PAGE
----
Taiwan gained insight into the Latin aphorism ars longa, vita brevis (art is long, life is short) with LAB Space’s recent production of Tuesdays with Morrie. Directed by Taiwan-based impresario Brook Hall, the play, like the well-known memoir of the same name, treats the relationship of sports writer Mitch Albom and his former professor Morrie Schwartz as the latter faces death. Taiwan, however, got more than just a play in that process; it got an intriguing look into the symbiotic relationships that exist between art, life and serendipity.
Start with the book and biography. Certainly, no one will deny how autobiographical and biographical elements can run through art and fiction. Many of Hemingway’s novels, for example, draw both upon his and the life experiences of his friends for background.
The play differs from the book. In drama, since each production varies in director and cast, the impact will also be different. Taiwan’s production of the play had this one extra feature — Rob Schwartz, the son of Morrie Schwartz, attended performances in the last week and stayed to answer audience questions, biographical and otherwise.
Photo courtesy of Tobie Openshaw
Intermixed is serendipity. Rob Schwartz made a point of using that word in one of his answers. Working in Tokyo as Bureau Chief of Billboard Magazine, he learned of Taiwan’s production via a Facebook posting and volunteered to visit. Serendipity played a big part in the writing of the book as well. If Mitch Albom had not been channel surfing at the time he would not have learned of the debilitating condition of Morrie from Ted Koppel’s Nightline. He would also probably not have had the time for the 14 Tuesday visits with Morrie before his death except that Albom’s paper was on strike freeing up his schedule.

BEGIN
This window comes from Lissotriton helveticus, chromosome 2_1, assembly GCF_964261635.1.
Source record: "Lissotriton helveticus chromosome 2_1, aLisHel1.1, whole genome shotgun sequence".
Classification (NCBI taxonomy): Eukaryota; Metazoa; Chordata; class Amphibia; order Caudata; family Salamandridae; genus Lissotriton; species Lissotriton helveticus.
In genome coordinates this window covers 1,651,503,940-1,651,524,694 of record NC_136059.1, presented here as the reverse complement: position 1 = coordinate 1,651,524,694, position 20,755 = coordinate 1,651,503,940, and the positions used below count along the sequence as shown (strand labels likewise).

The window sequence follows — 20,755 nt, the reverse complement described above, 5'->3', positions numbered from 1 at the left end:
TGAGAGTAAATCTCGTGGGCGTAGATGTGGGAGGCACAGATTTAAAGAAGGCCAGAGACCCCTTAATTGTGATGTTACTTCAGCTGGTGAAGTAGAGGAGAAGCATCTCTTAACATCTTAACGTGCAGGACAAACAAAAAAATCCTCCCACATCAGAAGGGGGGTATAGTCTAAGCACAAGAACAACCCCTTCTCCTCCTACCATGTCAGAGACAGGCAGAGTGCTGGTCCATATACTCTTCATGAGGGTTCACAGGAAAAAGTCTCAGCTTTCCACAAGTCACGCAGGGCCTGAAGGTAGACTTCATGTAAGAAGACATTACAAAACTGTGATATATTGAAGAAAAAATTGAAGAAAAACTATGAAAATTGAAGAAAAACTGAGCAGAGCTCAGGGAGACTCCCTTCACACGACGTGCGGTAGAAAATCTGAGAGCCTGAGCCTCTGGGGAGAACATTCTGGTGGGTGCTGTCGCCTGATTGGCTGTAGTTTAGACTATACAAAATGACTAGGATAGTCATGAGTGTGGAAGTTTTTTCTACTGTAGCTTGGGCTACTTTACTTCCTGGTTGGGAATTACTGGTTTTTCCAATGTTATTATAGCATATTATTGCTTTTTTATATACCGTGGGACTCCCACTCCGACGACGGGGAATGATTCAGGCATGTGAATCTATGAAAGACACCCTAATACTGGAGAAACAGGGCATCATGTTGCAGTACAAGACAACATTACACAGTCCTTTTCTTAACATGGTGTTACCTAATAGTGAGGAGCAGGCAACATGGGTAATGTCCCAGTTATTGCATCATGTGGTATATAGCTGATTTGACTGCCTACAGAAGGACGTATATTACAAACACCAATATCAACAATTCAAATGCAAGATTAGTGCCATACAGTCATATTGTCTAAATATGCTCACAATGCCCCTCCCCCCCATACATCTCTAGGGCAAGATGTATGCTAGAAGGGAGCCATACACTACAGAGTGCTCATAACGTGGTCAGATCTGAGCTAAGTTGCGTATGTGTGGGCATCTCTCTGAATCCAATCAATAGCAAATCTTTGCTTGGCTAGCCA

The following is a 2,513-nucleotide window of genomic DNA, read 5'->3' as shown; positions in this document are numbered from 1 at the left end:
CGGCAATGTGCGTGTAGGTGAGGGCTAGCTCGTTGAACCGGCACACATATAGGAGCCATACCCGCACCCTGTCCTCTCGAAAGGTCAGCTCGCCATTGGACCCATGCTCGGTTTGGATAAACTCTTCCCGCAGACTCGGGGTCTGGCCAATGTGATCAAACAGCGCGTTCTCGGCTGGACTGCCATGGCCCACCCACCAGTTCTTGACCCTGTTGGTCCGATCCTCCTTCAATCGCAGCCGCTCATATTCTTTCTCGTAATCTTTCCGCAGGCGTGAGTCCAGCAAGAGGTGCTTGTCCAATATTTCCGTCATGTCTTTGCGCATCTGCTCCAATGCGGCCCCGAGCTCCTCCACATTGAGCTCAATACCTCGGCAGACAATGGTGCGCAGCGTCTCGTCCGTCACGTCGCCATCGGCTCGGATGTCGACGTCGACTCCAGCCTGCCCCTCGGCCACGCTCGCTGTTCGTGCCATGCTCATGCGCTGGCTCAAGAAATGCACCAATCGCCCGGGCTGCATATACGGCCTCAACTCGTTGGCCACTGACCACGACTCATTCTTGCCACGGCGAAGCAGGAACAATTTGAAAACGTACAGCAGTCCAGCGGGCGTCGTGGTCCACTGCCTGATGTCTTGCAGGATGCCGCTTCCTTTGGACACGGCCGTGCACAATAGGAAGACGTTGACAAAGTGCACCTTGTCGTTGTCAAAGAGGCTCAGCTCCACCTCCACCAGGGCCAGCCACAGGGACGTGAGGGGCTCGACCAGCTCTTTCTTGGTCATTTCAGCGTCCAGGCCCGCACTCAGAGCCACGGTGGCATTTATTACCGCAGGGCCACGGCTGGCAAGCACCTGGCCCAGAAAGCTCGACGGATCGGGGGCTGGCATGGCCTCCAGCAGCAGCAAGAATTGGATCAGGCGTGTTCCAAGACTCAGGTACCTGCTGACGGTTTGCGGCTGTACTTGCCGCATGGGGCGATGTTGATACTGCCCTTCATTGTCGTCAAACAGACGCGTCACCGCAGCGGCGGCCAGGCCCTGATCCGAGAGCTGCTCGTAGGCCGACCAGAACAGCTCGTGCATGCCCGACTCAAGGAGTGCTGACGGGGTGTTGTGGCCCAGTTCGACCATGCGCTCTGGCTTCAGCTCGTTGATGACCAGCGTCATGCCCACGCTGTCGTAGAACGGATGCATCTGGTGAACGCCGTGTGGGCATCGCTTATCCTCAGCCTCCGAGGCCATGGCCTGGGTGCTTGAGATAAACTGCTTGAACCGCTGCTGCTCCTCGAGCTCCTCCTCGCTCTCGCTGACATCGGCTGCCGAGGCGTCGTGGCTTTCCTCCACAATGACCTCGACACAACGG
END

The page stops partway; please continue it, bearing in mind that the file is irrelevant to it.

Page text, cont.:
For his part, Hall says he was influenced by the book and wanted LAB Space to be known for more than comedies. He also had the constraints of the small theater space requiring plays with a minimal cast and he had in mind a well-known entertainer, DC Rapier, to fit the lead role. Rapier read the book and was moved by both it and the play, but the lines of the play perhaps had more impact since a friend of his had just died and Rapier himself had had a somewhat life-threatening operation. Victor Stevenson, who played Mitch, used the illness and death of his own father to help identify with his role. He and Rapier developed the needed chemistry for the play.
Rob Schwartz brought other elements in. What was it like growing up with his father? How did the family feel about Mitch? When the Schwartz family sold the house made famous by the book, his mother refused to let that be part of the advertisement, though it would have increased the value. A best seller? Several publishers had originally refused the book; it did not take off until Oprah endorsed it. Did that make it art or more what the general public wanted or both? Some people might have liked the book less if they knew of the left wing politics of Rob’s father. That element was purposely left out. And of course there were unrelated questions like, what do you feel about Doraemon?
Photo courtesy of Tobie Openshaw
The book allows for pauses and rereading; the play is bounded by a brief time span for digestion but it is live. Those who had read the memoir could make their own judgments. Rob Schwartz obviously preferred the book; it dealt with his father’s life and thought. This writer preferred the play, perhaps because the drama made the learning and change in Albom’s writing direction more poignant. Having read the book nearly a decade ago, the only specific remembrance is how Albom symbolically brought food that Morrie Schwartz could no longer eat.
Morrie Schwartz died before Albom’s book on his final “class” hit bookshelves; he would never know the full reach of the work and certainly could not have envisioned the play being shown in Taiwan. Life, reality, art, serendipity and memoir; it is all here and the LAB Space as community theater is part of it. For future projects by LAB Space, go to www.facebook.com/labspacetw.
Photos courtesy of Tobie Openshaw
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